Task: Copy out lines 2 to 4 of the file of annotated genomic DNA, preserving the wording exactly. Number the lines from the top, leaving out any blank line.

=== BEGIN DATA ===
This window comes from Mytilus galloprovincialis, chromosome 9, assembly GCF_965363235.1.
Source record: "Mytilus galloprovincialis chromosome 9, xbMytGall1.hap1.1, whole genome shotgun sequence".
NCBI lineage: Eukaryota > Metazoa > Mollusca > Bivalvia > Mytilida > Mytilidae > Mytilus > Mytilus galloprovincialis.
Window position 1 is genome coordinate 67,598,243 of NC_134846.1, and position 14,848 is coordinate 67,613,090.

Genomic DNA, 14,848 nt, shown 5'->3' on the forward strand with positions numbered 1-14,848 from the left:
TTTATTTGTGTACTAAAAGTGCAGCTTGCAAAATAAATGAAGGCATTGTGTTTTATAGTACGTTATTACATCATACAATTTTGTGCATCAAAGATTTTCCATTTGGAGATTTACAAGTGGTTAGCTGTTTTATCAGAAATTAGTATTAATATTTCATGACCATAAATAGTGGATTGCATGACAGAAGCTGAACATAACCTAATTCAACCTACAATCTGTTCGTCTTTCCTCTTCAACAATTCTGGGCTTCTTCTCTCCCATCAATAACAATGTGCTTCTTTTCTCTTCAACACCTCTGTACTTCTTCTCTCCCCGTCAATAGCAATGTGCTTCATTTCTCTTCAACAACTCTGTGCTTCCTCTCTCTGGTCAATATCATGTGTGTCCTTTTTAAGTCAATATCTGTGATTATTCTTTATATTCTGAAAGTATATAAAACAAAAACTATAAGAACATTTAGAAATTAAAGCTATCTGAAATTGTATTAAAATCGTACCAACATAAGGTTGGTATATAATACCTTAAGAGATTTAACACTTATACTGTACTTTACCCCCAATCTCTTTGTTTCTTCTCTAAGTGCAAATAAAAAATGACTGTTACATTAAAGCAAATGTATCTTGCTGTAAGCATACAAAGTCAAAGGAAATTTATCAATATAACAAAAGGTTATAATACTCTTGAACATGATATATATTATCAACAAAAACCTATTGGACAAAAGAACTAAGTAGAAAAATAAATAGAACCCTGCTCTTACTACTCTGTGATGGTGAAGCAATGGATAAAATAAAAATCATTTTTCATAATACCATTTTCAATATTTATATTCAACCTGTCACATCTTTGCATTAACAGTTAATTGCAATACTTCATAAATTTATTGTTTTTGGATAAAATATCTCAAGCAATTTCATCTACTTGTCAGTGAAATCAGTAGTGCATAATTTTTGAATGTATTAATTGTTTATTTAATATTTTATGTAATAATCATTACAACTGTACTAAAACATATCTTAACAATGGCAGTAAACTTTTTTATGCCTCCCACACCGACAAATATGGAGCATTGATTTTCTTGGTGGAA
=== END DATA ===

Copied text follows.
Source record: "Mytilus galloprovincialis chromosome 9, xbMytGall1.hap1.1, whole genome shotgun sequence".
NCBI lineage: Eukaryota > Metazoa > Mollusca > Bivalvia > Mytilida > Mytilidae > Mytilus > Mytilus galloprovincialis.
Window position 1 is genome coordinate 67,598,243 of NC_134846.1, and position 14,848 is coordinate 67,613,090.